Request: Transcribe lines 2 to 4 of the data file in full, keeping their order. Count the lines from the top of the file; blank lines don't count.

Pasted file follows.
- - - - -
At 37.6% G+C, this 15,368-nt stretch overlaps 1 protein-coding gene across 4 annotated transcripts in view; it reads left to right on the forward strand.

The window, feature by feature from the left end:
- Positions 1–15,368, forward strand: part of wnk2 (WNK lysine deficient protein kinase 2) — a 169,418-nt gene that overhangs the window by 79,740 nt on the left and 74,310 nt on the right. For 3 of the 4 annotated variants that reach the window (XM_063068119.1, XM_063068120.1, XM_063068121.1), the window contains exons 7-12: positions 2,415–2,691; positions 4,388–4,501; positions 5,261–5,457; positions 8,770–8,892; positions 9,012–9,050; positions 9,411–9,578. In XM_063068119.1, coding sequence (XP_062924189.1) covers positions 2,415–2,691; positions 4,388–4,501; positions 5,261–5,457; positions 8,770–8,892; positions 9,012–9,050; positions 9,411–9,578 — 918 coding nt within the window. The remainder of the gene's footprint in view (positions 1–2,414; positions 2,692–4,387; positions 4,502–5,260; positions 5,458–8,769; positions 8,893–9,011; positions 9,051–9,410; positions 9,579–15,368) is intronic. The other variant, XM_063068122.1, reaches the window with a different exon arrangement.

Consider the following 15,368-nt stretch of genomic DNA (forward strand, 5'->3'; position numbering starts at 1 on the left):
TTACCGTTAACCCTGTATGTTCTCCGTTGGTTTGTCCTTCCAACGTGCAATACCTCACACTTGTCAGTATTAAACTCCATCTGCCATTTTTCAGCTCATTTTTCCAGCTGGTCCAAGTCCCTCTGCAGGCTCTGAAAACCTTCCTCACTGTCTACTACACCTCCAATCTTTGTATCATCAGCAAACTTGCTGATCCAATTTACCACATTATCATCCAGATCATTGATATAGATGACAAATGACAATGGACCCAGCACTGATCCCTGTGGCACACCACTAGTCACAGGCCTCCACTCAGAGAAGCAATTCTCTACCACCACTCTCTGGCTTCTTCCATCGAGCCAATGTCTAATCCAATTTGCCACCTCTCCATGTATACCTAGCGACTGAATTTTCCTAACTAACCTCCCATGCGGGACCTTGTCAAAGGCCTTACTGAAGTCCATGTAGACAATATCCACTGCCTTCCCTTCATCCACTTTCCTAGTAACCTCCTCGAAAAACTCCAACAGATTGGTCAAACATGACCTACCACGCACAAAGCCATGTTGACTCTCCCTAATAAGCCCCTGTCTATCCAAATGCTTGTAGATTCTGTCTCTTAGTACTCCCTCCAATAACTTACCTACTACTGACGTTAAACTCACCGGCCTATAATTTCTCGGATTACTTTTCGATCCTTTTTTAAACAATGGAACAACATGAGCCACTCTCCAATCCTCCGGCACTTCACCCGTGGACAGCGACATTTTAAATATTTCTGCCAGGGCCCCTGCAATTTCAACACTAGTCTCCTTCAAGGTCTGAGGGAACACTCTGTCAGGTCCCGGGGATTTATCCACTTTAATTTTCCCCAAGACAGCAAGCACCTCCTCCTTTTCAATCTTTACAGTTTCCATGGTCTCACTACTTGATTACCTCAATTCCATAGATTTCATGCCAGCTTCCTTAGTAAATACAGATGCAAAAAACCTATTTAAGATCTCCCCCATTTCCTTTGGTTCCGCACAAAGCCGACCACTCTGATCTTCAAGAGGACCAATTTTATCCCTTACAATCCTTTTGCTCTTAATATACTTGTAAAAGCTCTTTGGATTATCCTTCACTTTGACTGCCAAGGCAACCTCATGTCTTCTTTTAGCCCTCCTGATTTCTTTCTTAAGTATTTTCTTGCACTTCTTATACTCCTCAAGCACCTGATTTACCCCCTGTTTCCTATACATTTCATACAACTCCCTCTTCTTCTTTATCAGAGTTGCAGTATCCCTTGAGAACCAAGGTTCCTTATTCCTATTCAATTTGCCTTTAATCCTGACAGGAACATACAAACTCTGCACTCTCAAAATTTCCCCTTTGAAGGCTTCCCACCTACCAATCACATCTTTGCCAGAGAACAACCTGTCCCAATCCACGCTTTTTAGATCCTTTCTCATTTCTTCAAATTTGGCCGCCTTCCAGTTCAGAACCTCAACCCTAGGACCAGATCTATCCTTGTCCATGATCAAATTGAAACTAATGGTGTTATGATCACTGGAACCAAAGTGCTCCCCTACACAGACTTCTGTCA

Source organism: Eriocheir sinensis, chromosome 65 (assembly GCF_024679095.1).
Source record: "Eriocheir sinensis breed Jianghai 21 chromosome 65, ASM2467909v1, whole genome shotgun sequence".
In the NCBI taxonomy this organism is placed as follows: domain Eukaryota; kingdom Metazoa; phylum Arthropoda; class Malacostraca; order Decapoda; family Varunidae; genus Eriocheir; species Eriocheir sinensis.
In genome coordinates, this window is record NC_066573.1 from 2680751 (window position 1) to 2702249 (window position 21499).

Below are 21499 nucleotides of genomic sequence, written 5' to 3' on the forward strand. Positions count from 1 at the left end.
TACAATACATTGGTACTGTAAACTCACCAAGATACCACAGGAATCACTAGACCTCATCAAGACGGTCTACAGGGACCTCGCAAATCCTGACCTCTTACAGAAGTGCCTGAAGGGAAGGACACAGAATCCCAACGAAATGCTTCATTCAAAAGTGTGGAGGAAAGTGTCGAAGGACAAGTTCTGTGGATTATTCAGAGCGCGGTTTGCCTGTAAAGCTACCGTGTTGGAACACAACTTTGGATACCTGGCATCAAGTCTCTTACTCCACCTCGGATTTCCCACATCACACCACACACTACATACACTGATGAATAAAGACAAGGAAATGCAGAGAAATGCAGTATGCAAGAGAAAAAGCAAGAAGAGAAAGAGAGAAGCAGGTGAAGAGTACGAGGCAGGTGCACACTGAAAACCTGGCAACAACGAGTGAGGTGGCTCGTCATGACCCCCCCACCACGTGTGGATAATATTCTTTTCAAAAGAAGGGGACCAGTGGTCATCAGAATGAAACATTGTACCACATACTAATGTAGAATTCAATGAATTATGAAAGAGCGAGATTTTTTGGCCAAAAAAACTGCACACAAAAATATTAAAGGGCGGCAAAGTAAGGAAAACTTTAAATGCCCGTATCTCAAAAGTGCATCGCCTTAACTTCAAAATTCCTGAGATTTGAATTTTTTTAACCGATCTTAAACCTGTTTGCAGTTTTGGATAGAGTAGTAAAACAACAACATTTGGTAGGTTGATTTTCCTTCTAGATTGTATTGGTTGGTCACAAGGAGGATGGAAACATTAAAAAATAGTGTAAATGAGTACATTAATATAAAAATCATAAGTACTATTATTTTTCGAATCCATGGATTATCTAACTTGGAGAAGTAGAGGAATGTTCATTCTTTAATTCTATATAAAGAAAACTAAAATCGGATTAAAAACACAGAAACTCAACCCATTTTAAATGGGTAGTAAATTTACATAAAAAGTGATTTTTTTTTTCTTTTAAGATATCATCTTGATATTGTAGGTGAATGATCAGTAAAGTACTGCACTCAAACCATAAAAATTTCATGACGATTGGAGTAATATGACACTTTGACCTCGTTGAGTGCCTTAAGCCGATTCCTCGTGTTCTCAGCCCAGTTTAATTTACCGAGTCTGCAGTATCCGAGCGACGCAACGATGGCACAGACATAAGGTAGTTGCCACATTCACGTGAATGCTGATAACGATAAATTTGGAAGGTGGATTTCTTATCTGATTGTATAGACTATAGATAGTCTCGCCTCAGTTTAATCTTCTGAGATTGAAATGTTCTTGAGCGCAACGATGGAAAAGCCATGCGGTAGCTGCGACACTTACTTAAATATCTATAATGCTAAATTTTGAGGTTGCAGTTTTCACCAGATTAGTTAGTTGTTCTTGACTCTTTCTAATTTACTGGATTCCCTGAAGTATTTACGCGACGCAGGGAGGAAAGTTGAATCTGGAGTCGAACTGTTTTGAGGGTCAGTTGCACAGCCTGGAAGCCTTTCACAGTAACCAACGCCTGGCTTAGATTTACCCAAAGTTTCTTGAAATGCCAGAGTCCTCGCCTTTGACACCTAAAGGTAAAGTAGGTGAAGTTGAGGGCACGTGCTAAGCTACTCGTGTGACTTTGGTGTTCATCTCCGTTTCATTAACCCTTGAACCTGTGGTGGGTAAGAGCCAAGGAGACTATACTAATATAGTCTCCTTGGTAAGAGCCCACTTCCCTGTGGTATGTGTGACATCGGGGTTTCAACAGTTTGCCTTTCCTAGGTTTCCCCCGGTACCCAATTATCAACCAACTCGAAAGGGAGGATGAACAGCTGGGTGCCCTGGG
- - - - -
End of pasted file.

The window, feature by feature from the left end:
- Positions 1–15,368, forward strand: part of wnk2 (WNK lysine deficient protein kinase 2) — a 169,418-nt gene that overhangs the window by 79,740 nt on the left and 74,310 nt on the right. For 3 of the 4 annotated variants that reach the window (XM_063068119.1, XM_063068120.1, XM_063068121.1), the window contains exons 7-12: positions 2,415–2,691; positions 4,388–4,501; positions 5,261–5,457; positions 8,770–8,892; positions 9,012–9,050; positions 9,411–9,578. In XM_063068119.1, coding sequence (XP_062924189.1) covers positions 2,415–2,691; positions 4,388–4,501; positions 5,261–5,457; positions 8,770–8,892; positions 9,012–9,050; positions 9,411–9,578 — 918 coding nt within the window. The remainder of the gene's footprint in view (positions 1–2,414; positions 2,692–4,387; positions 4,502–5,260; positions 5,458–8,769; positions 8,893–9,011; positions 9,051–9,410; positions 9,579–15,368) is intronic. The other variant, XM_063068122.1, reaches the window with a different exon arrangement.

Consider the following 15,368-nt stretch of genomic DNA (forward strand, 5'->3'; position numbering starts at 1 on the left):